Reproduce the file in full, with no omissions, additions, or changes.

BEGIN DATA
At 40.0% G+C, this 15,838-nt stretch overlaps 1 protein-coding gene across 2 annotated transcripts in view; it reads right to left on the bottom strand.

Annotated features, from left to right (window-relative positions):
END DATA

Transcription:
At 40.0% G+C, this 15,838-nt stretch overlaps 1 protein-coding gene across 2 annotated transcripts in view; it reads right to left on the bottom strand.

Annotated features, from left to right (window-relative positions):